What is the Lightning Network?

Those of you who have been following Bitcoin news know that the network needs a solution to its scalability problem ASAP. The Lightning network is one of the many solutions which could help Bitcoin scale and meet its users’ demands.

Before we explain what the LN (Lightning Network) is we need to understand why it’s needed and why it was created in the first place. The whole point of the Lightning Network is to help Bitcoin’s scalabilty problem by essentially bundling micro-payments into a single transaction. An example of bitcoin micropayments which are being used today are winnings from a bitcoin dice game after a roll, payments for CPC ad revenue, torrent file seeding, earnings from bitcoin faucets and much more.

To best explain how the Lightning Network can bundle micro transactions and increase the Bitcoin network’s efficiency we present a scenario. User Alice is playing a gambling game on Lucky.Bit, the way the game works, is you deposit some Bitcoins into any of the 4 addresses provided by LuckyBit and when a transaction is picked up going to that address a bet is placed and the game begins. When the bet is complete, a new transaction is formed which sends the reward back to the address that originally sent the coins for the bet.  As such, if Alice wants to place a bet she will generate 2 transactions, one to fund the bet address and the other to receive the reward. Furthermore, Alice and LuckyBit each have to pay miners fees for their respective transactions which might be insignificant for a single transaction, but can add up quick when the numbers rise.

Each Payment from a dice roll and each claim from a faucet creates a brand new transaction, adding to the already congested network. What if you could bundle all those payments from a gambling dice game and after an hour of playing simply send one final transaction to receive the accumulated winnings. Currently there is such a solution for people using faucets to claim satoshis – Faucetbox.

Faucetbox is a 3rd party site which integrated itself with a network of faucets. Users simply put their faucetbox userid when claiming satoshis instead of using their Bitcoin address. As a result, Faucetbox bundles micropayments from faucets into a single transaction for when the user decides to withdraw their coins from the site.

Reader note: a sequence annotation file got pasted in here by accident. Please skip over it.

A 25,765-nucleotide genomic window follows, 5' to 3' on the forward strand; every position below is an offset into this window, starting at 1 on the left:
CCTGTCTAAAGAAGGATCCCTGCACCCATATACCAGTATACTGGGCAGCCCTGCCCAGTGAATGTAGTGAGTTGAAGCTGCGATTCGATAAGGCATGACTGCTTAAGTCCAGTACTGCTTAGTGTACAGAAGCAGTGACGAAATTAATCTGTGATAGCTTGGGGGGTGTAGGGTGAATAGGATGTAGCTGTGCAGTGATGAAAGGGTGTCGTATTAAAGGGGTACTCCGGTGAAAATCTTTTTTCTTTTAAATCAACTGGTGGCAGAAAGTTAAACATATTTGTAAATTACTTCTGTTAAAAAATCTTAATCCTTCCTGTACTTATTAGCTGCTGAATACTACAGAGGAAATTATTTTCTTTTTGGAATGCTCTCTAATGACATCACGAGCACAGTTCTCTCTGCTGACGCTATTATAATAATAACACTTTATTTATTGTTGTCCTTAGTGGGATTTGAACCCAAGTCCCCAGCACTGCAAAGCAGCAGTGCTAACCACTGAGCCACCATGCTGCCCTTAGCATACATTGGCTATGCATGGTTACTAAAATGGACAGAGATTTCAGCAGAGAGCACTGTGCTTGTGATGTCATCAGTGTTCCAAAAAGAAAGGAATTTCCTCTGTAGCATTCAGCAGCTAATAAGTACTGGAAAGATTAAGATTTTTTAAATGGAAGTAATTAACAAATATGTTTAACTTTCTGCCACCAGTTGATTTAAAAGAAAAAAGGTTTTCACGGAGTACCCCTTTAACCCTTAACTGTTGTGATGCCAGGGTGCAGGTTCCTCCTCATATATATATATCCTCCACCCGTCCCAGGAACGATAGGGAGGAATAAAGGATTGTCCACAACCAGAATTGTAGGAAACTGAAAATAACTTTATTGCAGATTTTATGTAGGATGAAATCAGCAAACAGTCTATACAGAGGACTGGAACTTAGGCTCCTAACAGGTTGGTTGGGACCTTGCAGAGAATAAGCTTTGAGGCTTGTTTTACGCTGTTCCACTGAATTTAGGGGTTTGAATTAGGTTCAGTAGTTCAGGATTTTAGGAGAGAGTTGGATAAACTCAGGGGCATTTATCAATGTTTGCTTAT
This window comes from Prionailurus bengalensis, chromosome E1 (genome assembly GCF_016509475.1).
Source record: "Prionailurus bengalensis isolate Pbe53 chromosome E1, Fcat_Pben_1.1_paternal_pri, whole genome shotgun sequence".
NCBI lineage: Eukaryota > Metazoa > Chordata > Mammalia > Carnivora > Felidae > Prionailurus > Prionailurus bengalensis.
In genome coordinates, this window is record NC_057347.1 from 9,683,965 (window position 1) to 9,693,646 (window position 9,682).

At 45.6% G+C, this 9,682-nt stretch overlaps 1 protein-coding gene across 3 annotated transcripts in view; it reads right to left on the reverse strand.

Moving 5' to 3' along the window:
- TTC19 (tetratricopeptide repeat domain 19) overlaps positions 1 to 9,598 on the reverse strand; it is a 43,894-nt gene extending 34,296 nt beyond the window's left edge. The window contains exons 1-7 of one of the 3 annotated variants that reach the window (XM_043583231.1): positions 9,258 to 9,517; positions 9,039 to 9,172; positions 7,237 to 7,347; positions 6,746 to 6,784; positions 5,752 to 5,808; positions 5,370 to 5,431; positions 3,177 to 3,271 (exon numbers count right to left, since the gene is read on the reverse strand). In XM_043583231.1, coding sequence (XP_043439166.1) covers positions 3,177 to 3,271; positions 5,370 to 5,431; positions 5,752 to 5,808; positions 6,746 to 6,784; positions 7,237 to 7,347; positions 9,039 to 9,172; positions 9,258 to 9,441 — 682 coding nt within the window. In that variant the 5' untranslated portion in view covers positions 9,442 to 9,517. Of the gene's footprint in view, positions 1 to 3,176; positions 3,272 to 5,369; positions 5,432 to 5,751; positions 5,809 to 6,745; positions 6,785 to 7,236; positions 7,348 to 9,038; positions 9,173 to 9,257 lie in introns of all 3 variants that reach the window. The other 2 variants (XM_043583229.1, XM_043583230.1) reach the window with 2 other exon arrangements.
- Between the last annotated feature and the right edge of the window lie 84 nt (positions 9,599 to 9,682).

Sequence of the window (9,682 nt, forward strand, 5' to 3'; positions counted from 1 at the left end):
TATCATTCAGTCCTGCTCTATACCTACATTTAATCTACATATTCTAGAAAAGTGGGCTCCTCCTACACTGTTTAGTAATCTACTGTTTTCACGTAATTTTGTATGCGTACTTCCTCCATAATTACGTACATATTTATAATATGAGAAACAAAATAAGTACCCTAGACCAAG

The obvious drawback to a 3rd party centralized solution like Faucetbox is that it could be compromised and lose all of it’s users funds, this is where the Lightning Network comes in. The Lightning Network is essentially a decentralized FaucetBox but instead of only being useful for faucet transactions it is useful for any transaction on the Bitcoin network.

In order to understand what the Lightning  Network is and how it works one must understand the concept of multisig addresses first and how transactions are formed. In layman terms a multisig address means that more than one person (signature) is required to authorize a transaction from that address before it can be executed and picked up by the network. Transactions are formed in 2 steps, first the owner of the keys which hold the bitcoins must sign a transaction authorizing the movement of those coins, next the signed transaction must be broadcasted to the network in order to be executed.

The Lightning Network begins by first creating a 2-of-2 multisig address. a 2-0f-2 multisig means that 2 people have to sign the transaction before it becomes valid and can be picked up by miners. In our case Alice would fund a 2-of-2 multisig address with 0.1 BTC which is what she wants to spend on gambling at LuckyBit. Next, Alice decides that she wants to bet 0.01 BTC and test her luck, she would sign a transaction sending 0.01 BTC from the multisig address to LuckyBit’s address, but that transaction would not get broadcasted to the network, instead it is saved like an IOU.

When Alice’s bet is complete, LuckyBit would sign another transaction moving the reward, in our case 0.02 BTC back to Alice’s address. Now, when Alice is done gambling she can close the payment channel and the respective balances of both Alice’s and LuckyBit’s addresses get settled in one transaction gracefully on the network. Since no mining fees have to be paid for each single micro transaction as it is never broadcasted, as a result Alice and LuckyBit can transact cheaply and instantaneously without congesting the network.

Keep in mind that the Lightning Network itself is decentralized and has no single point of failure. Unlike Faucetbox, LN will not be able to run away with users’ funds or let it’s database get compromised (since there isn’t a database). Furthermore, the Lightning Netowrk does not require cooperation from either party to exit the channel, both parties can close the channel and settle at any time. For more technical info regarding the Lightning Network visit this link: https://lightning.network/ and checkout their whitepaper.


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